A global military intervention is needed to curb the largest ever Ebola outbreak, according to the medical charity Medecins Sans Frontieres.
In a damning criticism of world leaders, it says the global response has so far been “lethally inadequate”.
The charity said countries were turning their back on West Africa and merely reducing the risk of Ebola arriving on their shores.
More than 1,550 people have died in the outbreak which started in Guinea.
At least 3,000 people have been infected with the virus, but the World Health Organization (WHO) has warned that more than 20,000 people are likely to be infected.
‘Coalition of inaction’
In a speech to the United Nations, the international president of MSF, Dr Joanne Liu, said repeated calls for help had been ignored.
She said: “Six months into the worst Ebola epidemic in history, the world is losing the battle to contain it.
“Leaders are failing to come to grips with this transnational threat.
“The WHO announcement on August 8 that the epidemic constituted a ‘public health emergency of international concern’ has not led to decisive action, and states have essentially joined a global coalition of inaction.”
MSF said military and civilian teams capable of dealing with a biological disaster were needed immediately as the spread of Ebola “will not be prevented without a massive deployment”.
It is calling for more field hospitals with isolation wards to be set up, trained healthcare workers to be sent to the region and air support to move patients and medics across West Africa.
Dr Liu added: “States with the required capacity have a political and humanitarian responsibility to come forward and offer a desperately needed, concrete response to the disaster unfolding in front of the world’s eyes.
“Rather than limit their response to the potential arrival of an infected patient in their countries, they should take the unique opportunity to actually save lives where immediately needed, in West Africa.”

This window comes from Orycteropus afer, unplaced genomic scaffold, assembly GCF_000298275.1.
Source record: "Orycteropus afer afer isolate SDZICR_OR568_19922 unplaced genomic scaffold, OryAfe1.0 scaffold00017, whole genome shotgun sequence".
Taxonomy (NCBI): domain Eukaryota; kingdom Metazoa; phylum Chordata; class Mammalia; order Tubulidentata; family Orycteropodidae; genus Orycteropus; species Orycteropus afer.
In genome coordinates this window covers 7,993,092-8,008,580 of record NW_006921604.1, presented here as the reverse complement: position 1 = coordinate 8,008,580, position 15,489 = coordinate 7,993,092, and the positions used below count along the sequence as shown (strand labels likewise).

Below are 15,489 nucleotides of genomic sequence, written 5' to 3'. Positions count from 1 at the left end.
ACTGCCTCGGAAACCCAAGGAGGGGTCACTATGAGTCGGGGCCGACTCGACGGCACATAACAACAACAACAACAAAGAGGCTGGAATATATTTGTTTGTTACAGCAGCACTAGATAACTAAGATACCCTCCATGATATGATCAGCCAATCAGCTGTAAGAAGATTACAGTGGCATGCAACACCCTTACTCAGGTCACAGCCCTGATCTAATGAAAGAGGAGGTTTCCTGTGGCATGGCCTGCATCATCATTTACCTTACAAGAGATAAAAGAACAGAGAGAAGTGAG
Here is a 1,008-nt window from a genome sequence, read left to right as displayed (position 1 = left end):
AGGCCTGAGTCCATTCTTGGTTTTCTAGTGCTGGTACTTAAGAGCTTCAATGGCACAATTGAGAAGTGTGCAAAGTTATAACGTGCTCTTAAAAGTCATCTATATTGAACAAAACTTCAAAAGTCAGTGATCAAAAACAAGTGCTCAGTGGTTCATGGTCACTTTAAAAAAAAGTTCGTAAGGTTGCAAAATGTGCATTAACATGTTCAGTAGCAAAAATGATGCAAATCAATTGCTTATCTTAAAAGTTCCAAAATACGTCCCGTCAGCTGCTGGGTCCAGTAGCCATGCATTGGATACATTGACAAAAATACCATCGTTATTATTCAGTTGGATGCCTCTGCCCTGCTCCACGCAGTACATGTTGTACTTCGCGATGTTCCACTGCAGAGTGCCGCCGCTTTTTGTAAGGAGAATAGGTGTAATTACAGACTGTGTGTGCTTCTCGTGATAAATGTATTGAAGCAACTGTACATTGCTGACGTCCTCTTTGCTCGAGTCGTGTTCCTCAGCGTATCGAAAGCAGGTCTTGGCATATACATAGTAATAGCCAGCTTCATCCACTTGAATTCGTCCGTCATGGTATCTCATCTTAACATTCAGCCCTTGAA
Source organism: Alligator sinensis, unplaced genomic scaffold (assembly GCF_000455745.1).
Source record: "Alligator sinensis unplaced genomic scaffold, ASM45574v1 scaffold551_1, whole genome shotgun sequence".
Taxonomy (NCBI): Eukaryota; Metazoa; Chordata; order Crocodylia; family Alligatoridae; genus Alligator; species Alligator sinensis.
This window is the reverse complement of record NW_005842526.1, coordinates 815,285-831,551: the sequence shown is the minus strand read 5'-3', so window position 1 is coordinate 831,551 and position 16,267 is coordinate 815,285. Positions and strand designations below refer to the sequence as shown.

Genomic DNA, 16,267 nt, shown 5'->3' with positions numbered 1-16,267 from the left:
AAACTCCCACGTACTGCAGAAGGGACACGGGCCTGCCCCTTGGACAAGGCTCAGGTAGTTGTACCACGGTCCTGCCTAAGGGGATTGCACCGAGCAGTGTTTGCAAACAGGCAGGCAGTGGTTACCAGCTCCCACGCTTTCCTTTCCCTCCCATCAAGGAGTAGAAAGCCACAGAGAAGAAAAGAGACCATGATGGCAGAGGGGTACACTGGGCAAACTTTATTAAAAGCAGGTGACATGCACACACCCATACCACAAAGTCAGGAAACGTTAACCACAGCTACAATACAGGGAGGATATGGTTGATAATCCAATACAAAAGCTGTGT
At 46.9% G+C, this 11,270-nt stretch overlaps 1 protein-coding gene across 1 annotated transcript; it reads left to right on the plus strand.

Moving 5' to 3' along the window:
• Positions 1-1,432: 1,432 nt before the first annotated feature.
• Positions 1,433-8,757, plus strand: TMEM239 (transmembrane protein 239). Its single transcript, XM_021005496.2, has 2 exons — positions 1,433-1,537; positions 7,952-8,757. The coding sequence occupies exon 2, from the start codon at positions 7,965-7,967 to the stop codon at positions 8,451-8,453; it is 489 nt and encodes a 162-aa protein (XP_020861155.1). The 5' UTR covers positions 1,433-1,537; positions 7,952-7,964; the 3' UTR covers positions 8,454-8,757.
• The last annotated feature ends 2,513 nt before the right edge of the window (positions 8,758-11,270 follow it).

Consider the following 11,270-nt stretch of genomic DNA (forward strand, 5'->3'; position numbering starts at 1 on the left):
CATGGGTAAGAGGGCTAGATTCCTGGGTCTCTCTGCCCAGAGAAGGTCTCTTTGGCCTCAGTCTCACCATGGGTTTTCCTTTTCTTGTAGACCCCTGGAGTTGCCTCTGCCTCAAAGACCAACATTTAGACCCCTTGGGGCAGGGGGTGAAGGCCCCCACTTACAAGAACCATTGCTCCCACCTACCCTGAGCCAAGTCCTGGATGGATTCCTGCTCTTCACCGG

The charity said that at one site in Monrovia, in Liberia, it had been able to set up an isolation facility with 160 beds, but said they were “overwhelmed” with growing queues and needed an additional 800 beds.
In other developments:
- 31 people have now died from a separate Ebola outbreak in the Democratic Republic of Congo, says the World Health Organization (WHO)
- The UN’s Food and Agriculture Organization has warned outbreak is putting food harvests in West Africa “at serious risk”.
- Nurses in Liberia’s largest hospital are on strike, refusing to return to work until they are issued with protective equipment
- After a Guinean student with Ebola escaped from a clinic in his homeland and took Ebola to Dakar, Senegal’s president said if the student were not sick “he would be before the courts”
- Ivory Coast’s government allows Sierra Leone’s football team to play an Africa Nations Cup qualifier in Abidjan despite the travel ban imposed over the Ebola outbreak
The MSF criticism echoes earlier remarks from the president of the World Bank, Jim Yong Kim.
In a newspaper column he said the outbreak would have been easily contained if it had hit a major Western city.
He said the crisis in West Africa was down to a “disastrously inadequate response” from countries with the resources to help.
“We need international organisations and wealthy countries that possess the required resources and knowledge to step forward and partner with West African governments to mount a serious, co-ordinated response,” he said.
Also speaking the the United Nations, the director-general of the World Health Organisation Dr Margaret Chan said: “Ebola has become a global threat which requires urgent global efforts in solidarity with the affected countries.
“The outbreak will get worse before it gets better and it requires a well-coordinated big surge and huge scale-up of outbreak response urgently.”
Ebola virus disease (EVD)
- Symptoms include high fever, bleeding and central nervous system damage
- Spread by body fluids, such as blood and saliva
- Fatality rate can reach 90% – but current outbreak has mortality rate of about 55%
- Incubation period is two to 21 days
- There is no vaccine or cure
- Supportive care such as rehydrating patients who have diarrhoea and vomiting can help recovery
- Fruit bats, a delicacy for some West Africans, are considered to be virus’s natural host